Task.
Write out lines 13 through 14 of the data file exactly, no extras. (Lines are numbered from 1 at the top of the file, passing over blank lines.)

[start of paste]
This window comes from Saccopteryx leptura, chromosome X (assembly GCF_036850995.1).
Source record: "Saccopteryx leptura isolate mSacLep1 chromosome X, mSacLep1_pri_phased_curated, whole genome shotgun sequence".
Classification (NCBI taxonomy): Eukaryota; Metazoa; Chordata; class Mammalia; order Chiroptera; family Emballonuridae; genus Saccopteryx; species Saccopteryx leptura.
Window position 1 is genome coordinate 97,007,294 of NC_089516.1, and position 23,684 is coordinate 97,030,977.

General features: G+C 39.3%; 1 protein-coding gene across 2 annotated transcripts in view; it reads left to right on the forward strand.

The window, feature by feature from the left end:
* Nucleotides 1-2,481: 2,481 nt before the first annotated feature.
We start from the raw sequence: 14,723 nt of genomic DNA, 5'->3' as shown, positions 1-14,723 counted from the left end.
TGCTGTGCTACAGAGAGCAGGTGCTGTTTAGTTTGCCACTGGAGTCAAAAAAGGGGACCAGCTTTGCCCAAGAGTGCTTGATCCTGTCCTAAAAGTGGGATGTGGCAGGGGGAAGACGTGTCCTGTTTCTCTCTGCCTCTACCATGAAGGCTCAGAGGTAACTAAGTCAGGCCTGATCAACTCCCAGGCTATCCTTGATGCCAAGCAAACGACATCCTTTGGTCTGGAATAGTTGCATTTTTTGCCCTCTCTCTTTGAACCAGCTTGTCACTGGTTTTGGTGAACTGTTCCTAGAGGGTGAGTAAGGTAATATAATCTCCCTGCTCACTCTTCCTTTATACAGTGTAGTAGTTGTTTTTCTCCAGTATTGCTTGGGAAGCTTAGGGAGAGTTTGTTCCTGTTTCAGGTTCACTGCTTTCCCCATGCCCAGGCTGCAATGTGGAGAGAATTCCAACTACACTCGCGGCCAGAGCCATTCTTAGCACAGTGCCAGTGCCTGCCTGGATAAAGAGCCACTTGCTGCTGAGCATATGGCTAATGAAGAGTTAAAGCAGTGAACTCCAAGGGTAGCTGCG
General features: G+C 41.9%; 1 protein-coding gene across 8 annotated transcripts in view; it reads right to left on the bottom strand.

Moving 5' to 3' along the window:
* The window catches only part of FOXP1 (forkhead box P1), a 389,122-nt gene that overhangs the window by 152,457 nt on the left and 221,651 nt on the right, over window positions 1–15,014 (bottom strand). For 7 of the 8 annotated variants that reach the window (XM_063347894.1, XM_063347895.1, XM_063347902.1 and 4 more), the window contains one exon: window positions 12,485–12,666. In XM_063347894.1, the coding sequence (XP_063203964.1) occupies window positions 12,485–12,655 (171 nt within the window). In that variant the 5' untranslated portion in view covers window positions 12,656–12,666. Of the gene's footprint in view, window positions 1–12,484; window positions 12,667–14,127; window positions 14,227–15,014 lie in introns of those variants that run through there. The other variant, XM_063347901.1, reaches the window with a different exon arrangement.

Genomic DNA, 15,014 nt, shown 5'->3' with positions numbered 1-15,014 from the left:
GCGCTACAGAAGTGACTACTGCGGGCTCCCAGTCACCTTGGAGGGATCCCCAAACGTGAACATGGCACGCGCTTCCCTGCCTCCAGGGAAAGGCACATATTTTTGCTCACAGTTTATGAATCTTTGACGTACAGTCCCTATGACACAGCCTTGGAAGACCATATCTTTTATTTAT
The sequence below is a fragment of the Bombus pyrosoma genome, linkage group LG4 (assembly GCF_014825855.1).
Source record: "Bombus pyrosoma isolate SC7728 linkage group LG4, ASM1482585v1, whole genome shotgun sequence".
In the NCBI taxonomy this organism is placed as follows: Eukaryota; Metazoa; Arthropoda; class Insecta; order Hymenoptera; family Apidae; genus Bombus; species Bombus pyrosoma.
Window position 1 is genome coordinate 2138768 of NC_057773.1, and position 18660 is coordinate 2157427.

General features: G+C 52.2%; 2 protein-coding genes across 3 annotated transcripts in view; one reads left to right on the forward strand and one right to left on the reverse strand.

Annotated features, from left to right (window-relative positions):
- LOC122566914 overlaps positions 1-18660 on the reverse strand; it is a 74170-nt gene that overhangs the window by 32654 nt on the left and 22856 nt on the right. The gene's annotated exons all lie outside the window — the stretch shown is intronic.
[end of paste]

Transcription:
Genomic DNA, 15,014 nt, shown 5'->3' with positions numbered 1-15,014 from the left:
GCGCTACAGAAGTGACTACTGCGGGCTCCCAGTCACCTTGGAGGGATCCCCAAACGTGAACATGGCACGCGCTTCCCTGCCTCCAGGGAAAGGCACATATTTTTGCTCACAGTTTATGAATCTTTGACGTACAGTCCCTATGACACAGCCTTGGAAGACCATATCTTTTATTTAT